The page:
The people in the Victorian age seemed to like post-mortem photos. I'm not quite sure what the appeal was. Take this, for example:
Someone actually thought it would be fitting to have this girl pose with her dead brother. I don't know — seems rather traumatizing to me.
Typically, a post-mortem photograph depicted the dead person in a peaceful state of repose, as in a blissful deep sleep.
But some of these post-mortem photos went further. Sometimes they liked to pose the deceased as if he/she was living:
"Ah yes. Little Jimmy. I remember him looking outside the window…"
The creepiness gets creepier. Sometimes they posed the dead in a living tableau. Take this post mortem photo of a fireman:
Yeah, he's dead. Check out the eyes:
By the way, if you like the fireman pic, it's for sale on eBay.
Here's a particularly disturbing one:
Yeah, not disturbing, until you read about it:
This is a Petrolia post mortem photo by Robson . It was extremely expensive to have a photo taken during Victorian times. Only the wealthy could afford such a luxury. If a child or other loved one died it was a common practice to have a photo taken either alone or as in this case with the family especially if there was not yet a living likeness.If you look closely you can see a base behind the girls feet and a post would go up from that with clamps at the waist and neck and the clothing would be open at the back. The arms would have stiff wires running at the back to hold them in place. Also notice the strange placement of the hands. The pupils are painted on the closed eyelids.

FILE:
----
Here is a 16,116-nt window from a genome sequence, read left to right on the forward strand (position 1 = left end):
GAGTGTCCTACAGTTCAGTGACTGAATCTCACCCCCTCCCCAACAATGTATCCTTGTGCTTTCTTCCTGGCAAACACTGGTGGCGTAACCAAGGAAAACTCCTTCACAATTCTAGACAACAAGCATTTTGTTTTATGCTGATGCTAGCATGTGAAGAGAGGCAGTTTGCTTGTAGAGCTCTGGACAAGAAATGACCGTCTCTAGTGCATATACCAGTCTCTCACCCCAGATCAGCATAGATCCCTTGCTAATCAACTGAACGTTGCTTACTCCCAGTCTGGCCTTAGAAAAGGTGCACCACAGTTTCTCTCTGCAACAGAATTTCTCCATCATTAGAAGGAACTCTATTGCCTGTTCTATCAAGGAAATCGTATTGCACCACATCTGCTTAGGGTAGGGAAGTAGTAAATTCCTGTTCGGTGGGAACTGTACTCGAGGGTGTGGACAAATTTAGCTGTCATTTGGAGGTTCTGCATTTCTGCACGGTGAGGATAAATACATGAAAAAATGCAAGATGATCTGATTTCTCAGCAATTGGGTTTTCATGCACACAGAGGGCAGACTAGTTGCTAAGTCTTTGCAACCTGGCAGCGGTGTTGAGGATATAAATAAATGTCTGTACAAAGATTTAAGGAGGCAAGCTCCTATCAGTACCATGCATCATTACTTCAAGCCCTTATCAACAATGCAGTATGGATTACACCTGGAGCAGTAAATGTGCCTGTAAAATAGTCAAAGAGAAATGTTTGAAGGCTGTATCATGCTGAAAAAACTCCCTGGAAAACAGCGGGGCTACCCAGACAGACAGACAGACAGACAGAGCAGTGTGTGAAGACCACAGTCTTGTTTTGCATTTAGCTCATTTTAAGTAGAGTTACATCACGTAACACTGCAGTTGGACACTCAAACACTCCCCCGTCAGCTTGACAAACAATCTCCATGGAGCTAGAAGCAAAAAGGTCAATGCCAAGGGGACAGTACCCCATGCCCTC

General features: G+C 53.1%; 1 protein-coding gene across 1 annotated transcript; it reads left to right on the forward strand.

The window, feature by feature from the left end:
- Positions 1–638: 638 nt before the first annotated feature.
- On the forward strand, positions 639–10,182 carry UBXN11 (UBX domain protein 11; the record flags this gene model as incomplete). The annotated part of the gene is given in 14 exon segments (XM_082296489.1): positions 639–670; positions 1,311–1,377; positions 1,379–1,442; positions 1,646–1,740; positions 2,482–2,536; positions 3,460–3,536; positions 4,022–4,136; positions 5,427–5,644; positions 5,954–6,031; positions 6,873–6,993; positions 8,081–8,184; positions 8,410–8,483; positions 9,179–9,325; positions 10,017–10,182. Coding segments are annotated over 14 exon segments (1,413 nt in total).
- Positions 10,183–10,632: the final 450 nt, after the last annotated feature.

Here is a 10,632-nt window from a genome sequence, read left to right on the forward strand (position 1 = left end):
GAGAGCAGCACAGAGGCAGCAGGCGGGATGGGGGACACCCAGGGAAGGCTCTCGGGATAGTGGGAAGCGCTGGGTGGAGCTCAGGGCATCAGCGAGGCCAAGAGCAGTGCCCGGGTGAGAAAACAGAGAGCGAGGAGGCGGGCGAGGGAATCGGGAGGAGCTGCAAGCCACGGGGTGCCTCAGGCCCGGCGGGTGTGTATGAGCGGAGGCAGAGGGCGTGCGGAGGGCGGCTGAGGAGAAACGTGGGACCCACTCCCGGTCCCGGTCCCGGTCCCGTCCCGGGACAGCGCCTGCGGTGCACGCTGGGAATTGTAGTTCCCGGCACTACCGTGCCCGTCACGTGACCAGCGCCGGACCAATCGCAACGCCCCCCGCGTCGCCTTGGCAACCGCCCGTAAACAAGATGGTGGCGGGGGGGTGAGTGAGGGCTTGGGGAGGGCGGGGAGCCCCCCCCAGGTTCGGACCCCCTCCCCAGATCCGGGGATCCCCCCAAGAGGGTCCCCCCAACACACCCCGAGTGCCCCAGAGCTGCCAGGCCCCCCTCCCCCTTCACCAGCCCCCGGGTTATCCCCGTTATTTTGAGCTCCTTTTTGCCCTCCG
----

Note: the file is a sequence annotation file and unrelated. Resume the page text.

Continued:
Pupils painted on closed eyelids? Let's take a closer look (click to enlarge):
I guess it makes sense. After all, back in that era, most people were photographed only once (if at all) in their lives. If the person dies before getting around to having their picture taken, the family might want to remember that person as they were. Hence, the post-mortem living tableau.
Post mortem photography still exists.